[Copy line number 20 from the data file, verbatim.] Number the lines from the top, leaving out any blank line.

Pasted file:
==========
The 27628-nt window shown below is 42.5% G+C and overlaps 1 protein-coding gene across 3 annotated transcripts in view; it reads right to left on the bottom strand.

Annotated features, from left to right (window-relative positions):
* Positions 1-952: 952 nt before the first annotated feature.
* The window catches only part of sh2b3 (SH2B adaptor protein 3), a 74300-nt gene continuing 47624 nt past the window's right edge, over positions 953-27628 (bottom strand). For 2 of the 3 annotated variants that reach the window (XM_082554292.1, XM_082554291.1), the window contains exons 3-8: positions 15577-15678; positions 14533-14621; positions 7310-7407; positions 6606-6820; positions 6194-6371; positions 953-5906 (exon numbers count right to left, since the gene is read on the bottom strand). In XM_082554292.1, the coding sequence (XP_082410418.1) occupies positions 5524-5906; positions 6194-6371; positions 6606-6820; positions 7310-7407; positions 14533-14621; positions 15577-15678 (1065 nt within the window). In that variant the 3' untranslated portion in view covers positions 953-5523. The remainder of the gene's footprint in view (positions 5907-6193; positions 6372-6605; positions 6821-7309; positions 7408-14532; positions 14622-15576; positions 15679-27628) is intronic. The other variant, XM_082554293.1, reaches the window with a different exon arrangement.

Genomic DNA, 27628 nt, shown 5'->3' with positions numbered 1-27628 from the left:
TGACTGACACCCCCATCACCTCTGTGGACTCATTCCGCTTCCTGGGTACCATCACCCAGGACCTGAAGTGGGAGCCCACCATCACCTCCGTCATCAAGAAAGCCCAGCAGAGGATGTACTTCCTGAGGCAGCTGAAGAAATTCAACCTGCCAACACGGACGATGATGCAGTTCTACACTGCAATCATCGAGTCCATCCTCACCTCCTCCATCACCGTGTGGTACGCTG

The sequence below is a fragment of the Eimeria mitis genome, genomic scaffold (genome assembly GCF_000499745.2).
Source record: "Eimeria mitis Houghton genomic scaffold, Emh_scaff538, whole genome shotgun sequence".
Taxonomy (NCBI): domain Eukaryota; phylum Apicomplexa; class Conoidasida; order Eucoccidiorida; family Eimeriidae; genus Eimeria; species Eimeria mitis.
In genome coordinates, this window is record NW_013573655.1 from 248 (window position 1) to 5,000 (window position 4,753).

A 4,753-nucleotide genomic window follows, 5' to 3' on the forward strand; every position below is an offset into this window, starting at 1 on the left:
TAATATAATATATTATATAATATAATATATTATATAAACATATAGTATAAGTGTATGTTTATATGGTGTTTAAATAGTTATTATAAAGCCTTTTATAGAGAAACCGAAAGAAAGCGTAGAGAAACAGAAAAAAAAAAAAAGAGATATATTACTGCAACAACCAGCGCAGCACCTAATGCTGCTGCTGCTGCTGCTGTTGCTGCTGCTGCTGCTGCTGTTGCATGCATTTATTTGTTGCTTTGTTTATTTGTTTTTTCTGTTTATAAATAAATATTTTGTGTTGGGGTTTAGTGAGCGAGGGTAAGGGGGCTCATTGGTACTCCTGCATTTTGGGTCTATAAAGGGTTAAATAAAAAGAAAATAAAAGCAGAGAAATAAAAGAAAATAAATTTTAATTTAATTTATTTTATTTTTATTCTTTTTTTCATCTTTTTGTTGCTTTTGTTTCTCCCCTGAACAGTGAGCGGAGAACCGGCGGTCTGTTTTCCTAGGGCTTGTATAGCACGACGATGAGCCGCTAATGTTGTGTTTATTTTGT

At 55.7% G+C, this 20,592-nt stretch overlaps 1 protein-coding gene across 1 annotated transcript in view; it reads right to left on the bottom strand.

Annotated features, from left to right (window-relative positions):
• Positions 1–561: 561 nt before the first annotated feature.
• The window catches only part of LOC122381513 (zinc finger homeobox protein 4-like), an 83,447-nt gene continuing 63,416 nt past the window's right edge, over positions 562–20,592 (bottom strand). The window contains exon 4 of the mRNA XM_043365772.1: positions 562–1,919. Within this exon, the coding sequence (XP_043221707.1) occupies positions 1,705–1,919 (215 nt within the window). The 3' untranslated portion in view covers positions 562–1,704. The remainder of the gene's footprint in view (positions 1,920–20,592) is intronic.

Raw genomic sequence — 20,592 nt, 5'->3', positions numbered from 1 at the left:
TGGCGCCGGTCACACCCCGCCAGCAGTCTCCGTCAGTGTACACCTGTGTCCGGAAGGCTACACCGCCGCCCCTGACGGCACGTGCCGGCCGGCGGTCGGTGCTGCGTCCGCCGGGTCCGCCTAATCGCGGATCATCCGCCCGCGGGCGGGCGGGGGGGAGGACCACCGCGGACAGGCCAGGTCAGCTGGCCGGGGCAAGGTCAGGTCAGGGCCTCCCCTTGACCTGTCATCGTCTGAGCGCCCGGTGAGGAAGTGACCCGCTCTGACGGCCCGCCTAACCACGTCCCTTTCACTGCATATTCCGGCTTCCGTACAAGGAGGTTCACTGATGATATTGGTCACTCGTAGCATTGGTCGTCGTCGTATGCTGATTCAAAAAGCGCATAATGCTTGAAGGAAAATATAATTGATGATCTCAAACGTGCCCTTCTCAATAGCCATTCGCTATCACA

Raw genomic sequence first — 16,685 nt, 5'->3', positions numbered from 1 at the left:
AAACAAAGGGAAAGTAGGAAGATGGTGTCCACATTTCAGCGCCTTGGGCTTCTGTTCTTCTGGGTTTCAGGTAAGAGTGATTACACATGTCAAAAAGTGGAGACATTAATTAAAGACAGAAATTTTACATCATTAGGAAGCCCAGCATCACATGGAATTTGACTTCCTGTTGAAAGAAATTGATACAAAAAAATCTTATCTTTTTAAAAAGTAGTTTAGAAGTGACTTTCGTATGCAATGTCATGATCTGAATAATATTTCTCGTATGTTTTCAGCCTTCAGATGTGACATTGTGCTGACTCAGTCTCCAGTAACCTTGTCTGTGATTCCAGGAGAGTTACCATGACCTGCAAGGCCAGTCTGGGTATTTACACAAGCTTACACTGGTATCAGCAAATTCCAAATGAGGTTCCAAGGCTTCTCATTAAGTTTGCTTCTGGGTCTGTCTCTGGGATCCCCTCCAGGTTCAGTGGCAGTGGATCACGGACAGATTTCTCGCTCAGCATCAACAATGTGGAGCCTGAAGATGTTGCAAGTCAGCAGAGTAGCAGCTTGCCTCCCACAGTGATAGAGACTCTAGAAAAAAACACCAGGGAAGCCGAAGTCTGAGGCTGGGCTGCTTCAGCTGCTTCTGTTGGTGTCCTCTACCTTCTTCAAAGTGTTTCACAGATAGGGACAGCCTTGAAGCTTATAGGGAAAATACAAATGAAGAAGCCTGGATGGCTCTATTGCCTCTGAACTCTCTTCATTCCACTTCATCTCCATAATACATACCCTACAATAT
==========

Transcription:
AAACAAAGGGAAAGTAGGAAGATGGTGTCCACATTTCAGCGCCTTGGGCTTCTGTTCTTCTGGGTTTCAGGTAAGAGTGATTACACATGTCAAAAAGTGGAGACATTAATTAAAGACAGAAATTTTACATCATTAGGAAGCCCAGCATCACATGGAATTTGACTTCCTGTTGAAAGAAATTGATACAAAAAAATCTTATCTTTTTAAAAAGTAGTTTAGAAGTGACTTTCGTATGCAATGTCATGATCTGAATAATATTTCTCGTATGTTTTCAGCCTTCAGATGTGACATTGTGCTGACTCAGTCTCCAGTAACCTTGTCTGTGATTCCAGGAGAGTTACCATGACCTGCAAGGCCAGTCTGGGTATTTACACAAGCTTACACTGGTATCAGCAAATTCCAAATGAGGTTCCAAGGCTTCTCATTAAGTTTGCTTCTGGGTCTGTCTCTGGGATCCCCTCCAGGTTCAGTGGCAGTGGATCACGGACAGATTTCTCGCTCAGCATCAACAATGTGGAGCCTGAAGATGTTGCAAGTCAGCAGAGTAGCAGCTTGCCTCCCACAGTGATAGAGACTCTAGAAAAAAACACCAGGGAAGCCGAAGTCTGAGGCTGGGCTGCTTCAGCTGCTTCTGTTGGTGTCCTCTACCTTCTTCAAAGTGTTTCACAGATAGGGACAGCCTTGAAGCTTATAGGGAAAATACAAATGAAGAAGCCTGGATGGCTCTATTGCCTCTGAACTCTCTTCATTCCACTTCATCTCCATAATACATACCCTACAATAT